NCV = "Next Canadian Vacation."
It couldn't have been too long after I got back from Canada in September 2016 that the work schedule for this year was released. Five operating crews keep Limerick Generating Station safely generating power, and so our shift rotation repeats on a five-week cycle. One of those five weeks is a training week, but we don't have training in all of those slots. And it so happened that our schedule aligned with my hopes, in that we wouldn't be spending the week of June 26 in the simulator. That meant getting vacation approved for that week would be a breeze, and that I could easily schedule another trip to visit our wonderful neighbours over two weekends. The second of those weekends was of particular importance, as it was the weekend that Canada celebrated the sesquicentennial of its Confederation. That'll be recounted in the second part. Here, I set down the first four days of the trip, where I visit a province I only scratched the surface of eighteen years ago...
I had trouble sleeping on the night of the 22nd, being so damn excited to get this vacation underway. That trouble didn't deter me from making my flight, nor did it detract from the feeling that I had to be on my "A" game upon touchdown at Pearson. For one, I had only a little more than an hour to make my connection to Calgary, an interval during which I would have to satisfy the Canada Border Services Agency. Speaking of which — for two, I remained most acutely aware of my subjection to secondary screening upon my arrival at Stanfield in September 2016. Multiple sighs of relief were exhaled when the process went much more quickly and smoothly on this trip. I did get a bit of shuteye on the flight across the continent; combined with the anticipation of ten days of possibility laying before me, I didn't need much of an energy boost.
I checked out Nose Hill Park before heading first to Fort Calgary, and then downtown. Once there, I took a walkabout, which led me to Olympic Plaza — whereupon I heard what seemed to be dueling chants. I walked eastward wondering what was going on, and my eyes confirmed what my ears had told me — pro-Israel and pro-Palestine groups were holding peaceful demonstrations at opposite ends of the plaza in front of City Hall. At one point, I was approached by a member of the Calgary Police, asking me if I had a dog in the fight. I assured him I did not — and at that, I believe he suggested where I might be safely able to get pictures of these events. After a quick jaunt to the top of Calgary Tower, the rest of the night was relatively uneventful — dinner, Jeopardy!, down to 17th (aka the "Red Mile" when the Flames are successful) for drinks and revelry, and then back to the hotel.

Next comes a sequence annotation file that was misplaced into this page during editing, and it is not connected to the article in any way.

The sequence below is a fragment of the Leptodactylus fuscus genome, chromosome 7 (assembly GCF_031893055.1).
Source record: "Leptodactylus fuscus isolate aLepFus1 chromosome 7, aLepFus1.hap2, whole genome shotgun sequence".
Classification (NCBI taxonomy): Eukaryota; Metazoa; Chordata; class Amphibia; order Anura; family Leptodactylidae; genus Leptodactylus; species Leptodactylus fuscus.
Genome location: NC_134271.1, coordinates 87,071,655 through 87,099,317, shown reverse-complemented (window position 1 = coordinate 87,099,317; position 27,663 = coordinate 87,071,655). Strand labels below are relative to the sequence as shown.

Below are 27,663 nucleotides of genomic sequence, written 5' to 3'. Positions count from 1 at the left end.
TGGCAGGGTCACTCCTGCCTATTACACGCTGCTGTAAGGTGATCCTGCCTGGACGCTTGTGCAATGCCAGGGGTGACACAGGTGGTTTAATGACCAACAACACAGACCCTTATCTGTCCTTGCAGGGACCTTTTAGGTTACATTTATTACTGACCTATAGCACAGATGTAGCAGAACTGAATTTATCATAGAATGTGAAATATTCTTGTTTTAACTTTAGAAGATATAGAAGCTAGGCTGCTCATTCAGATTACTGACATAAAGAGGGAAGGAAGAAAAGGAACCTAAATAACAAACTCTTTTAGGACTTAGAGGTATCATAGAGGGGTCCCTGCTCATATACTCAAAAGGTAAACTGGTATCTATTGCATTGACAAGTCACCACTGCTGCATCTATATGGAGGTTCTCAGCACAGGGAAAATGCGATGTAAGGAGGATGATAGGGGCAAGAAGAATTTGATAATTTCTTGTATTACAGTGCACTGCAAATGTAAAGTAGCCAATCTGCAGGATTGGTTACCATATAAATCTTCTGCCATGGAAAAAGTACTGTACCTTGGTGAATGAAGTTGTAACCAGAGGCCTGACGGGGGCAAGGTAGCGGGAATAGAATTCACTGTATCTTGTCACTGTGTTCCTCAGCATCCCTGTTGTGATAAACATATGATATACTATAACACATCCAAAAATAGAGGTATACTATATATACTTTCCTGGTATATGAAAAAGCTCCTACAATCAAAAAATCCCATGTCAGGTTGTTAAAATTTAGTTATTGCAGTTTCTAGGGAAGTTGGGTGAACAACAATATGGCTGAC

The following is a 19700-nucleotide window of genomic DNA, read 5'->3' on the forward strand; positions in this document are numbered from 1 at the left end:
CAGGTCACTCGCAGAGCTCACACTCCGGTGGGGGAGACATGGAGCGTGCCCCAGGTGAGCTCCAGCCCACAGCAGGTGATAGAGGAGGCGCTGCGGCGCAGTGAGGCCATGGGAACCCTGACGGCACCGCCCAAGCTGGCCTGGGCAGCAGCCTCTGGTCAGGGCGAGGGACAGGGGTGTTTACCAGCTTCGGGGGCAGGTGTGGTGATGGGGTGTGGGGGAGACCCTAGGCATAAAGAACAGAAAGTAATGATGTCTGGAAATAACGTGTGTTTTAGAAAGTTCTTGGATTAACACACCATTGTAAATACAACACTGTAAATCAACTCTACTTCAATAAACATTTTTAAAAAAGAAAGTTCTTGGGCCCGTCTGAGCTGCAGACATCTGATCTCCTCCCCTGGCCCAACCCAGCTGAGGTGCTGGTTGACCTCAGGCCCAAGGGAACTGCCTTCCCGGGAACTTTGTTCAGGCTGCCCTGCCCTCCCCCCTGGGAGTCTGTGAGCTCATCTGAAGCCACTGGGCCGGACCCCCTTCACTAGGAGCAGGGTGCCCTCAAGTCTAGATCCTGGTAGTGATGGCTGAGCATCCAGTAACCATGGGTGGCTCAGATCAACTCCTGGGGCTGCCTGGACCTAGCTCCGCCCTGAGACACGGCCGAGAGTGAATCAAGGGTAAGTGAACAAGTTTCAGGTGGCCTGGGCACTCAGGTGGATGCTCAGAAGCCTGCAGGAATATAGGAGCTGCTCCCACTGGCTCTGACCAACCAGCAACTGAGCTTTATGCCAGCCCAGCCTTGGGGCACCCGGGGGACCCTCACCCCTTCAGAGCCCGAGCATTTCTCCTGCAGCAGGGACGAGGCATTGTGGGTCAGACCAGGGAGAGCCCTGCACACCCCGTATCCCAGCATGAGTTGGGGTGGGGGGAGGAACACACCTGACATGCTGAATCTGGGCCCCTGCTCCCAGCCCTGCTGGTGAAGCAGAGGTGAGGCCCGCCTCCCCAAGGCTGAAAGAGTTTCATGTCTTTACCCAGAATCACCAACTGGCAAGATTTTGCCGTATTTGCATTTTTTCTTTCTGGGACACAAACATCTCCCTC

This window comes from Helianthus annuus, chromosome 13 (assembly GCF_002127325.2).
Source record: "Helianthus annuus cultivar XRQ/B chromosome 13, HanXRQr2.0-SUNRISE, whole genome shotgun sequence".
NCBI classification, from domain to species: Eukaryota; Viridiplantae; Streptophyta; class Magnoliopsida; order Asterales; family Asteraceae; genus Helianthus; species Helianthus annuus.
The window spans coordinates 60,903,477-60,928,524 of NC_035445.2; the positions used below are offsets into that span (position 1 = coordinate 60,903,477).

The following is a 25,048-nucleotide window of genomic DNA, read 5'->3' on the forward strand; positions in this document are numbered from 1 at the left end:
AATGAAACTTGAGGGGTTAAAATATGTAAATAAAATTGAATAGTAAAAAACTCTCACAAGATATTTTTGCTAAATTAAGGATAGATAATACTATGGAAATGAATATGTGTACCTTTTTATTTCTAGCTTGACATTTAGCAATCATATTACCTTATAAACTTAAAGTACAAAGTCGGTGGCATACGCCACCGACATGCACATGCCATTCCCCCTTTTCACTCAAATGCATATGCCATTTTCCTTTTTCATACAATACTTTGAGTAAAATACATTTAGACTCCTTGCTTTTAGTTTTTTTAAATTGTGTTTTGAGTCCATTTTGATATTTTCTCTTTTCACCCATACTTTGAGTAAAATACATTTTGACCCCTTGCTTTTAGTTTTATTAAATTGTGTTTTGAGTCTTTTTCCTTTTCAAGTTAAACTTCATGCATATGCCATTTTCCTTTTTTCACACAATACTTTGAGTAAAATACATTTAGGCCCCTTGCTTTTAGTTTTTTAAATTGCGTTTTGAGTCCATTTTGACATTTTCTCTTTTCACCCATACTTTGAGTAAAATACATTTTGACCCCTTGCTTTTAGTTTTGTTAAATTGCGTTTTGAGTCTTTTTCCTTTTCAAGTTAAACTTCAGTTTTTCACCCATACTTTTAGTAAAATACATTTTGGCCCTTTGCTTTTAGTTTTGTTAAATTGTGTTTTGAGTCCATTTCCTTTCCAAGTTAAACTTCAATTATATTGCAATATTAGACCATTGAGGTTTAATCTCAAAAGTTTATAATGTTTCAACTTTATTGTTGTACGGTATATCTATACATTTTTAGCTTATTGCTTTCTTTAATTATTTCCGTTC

I shared the breakfast table the next day with a group of fellow Americans — including one who had recently been discharged from Recruit Training Command, Great Lakes, which gave us a nexus that sustained a few minutes of conversation. They were to my left — and to my right was a copy of the National Post, with a particularly trenchant article by Jonathan Kay on the front cover. Even after I'd finished eating, I took the time to read the whole thing. I then made my way to Canada's Sports Hall of Fame, where I gained a great appreciation of the country's sporting culture. While I was none too pleased at hearing and seeing Sidney Crosby beating Ryan Miller in 2010 on what felt like a continuous loop, I can certainly understand why that would be played up. From there, I drove about an hour west to Canmore, an amazingly beautiful little town just past the entrance to the Rockies. When I booked the accommodations for this trip, I thought Canmore would be a step down from Banff, where it seemed everything was booked... was I ever mistaken on that point. Easily walkable with stunning scenery, I ended up not leaving until early Sunday afternoon, well after I checked out of my hotel. Nor did I do so bad for myself the night before, with a dinner at The Grizzly Paw followed by a couple of hours at Tavern 1883.